GAPS IN FINANCIAL KNOWLEDGE CHALLENGE MID-SIZE NONPROFITS
INDIANAPOLIS—A new survey of financial managers at mid-size nonprofit organizations reveals gaps in their financial knowledge, even as they grapple with economic challenges.
The study was conducted by the Center on Philanthropy at Indiana University to help nonprofits understand and increase their financial knowledge levels and improve their effectiveness. Nonprofits’ knowledge, policies and procedures were studied; some results were positive, while others revealed a clear need for financial education.
More than 500 nonprofit professionals who are most responsible for their organization’s overall financial management were surveyed. The study is a random sample of primarily human services nonprofits, as well as health, civic, environmental, arts and education nonprofits (excluding hospitals and higher education institutions) with revenues of $1 million to $5 million. The Moody’s Foundation sponsored the study.
“Seventy-six percent of financial managers at mid-size nonprofits said they are knowledgeable about financial principles, but only a third correctly answered all three basic financial literacy questions asked,” said Una Osili, director of research at the Center on Philanthropy. “This disconnect has potentially significant implications for nonprofits and the donors who place their trust in them. Solid financial knowledge is critical to sound decision making as nonprofits strive for financial well-being and greater impact.”
The survey is among the first to show a shift in financial priorities. Until recently, nonprofits this size often focused on just breaking even. The findings indicate they are now putting more emphasis on longer-term planning and sustainability. The top three financial objectives among nonprofits surveyed were:
“As Americans seek to enhance their knowledge of their financial circumstances, they also have greater expectations for organizations they support,” said Patrick M. Rooney, executive director of the Center on Philanthropy. “Nonprofit managers and board members need a high level of financial literacy to establish a sustainable, long-term financial plan, maintain a healthy cash balance and fulfill their missions effectively.”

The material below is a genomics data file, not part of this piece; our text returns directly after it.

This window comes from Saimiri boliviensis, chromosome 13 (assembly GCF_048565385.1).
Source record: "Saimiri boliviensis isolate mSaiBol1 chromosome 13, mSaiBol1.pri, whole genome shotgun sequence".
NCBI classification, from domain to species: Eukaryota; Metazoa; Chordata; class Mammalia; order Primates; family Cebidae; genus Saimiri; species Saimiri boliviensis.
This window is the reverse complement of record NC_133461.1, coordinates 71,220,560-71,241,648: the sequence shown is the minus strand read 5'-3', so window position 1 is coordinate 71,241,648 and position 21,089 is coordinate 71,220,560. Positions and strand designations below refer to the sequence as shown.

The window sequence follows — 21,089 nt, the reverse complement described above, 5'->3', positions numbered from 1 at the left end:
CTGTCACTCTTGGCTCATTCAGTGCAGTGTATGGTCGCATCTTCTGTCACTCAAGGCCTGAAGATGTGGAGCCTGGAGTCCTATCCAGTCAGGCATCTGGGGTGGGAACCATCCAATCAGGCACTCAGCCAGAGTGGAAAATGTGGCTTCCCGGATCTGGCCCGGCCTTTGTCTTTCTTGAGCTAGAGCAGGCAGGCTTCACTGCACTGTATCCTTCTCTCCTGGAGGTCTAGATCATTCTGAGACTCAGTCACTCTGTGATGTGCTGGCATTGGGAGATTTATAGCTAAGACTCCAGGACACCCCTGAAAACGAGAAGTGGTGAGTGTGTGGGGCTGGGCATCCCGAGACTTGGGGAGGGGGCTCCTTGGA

Nearly half (49 percent) of mid-size nonprofits had less than three months’ worth of cash reserves for operating expenses available. A quarter (26 percent) had four to six months’ worth on hand, while another quarter had more than seven months of operating expenses.
Other key findings:
“There are strengths in these nonprofits’ financial knowledge and management, but there’s room for improvement,” Osili said. “Increasing financial training for boards and staff, recruiting financial leaders to serve on boards, using audit committees and greater use of external financial indicators would help nonprofits improve their financial planning and performance.”
With 526 respondents, the Financial Literacy and Knowledge in the Nonprofit Sector Study is a random sample of medium-size nonprofit organizations, i.e., those with organizational revenues between $1 and $5 million. It is not meant to be a nationally representative study of all nonprofits in the U.S.
The 2012 Financial Literacy and Knowledge in the Nonprofit Sector Study is available on the Center on Philanthropy’s website at http://philanthropy.iupui.edu/Research/docs/2012FinancialLiteracy.pdf.
The Center on Philanthropy at Indiana University, a part of the Indiana University School of Liberal Arts at Indiana University-Purdue University Indianapolis, is a leading academic center dedicated to increasing the understanding of philanthropy and improving its practice worldwide through research, teaching, public service and public affairs programs in philanthropy, fundraising, and management of nonprofit organizations. For more information, go to www.philanthropy.iupui.edu.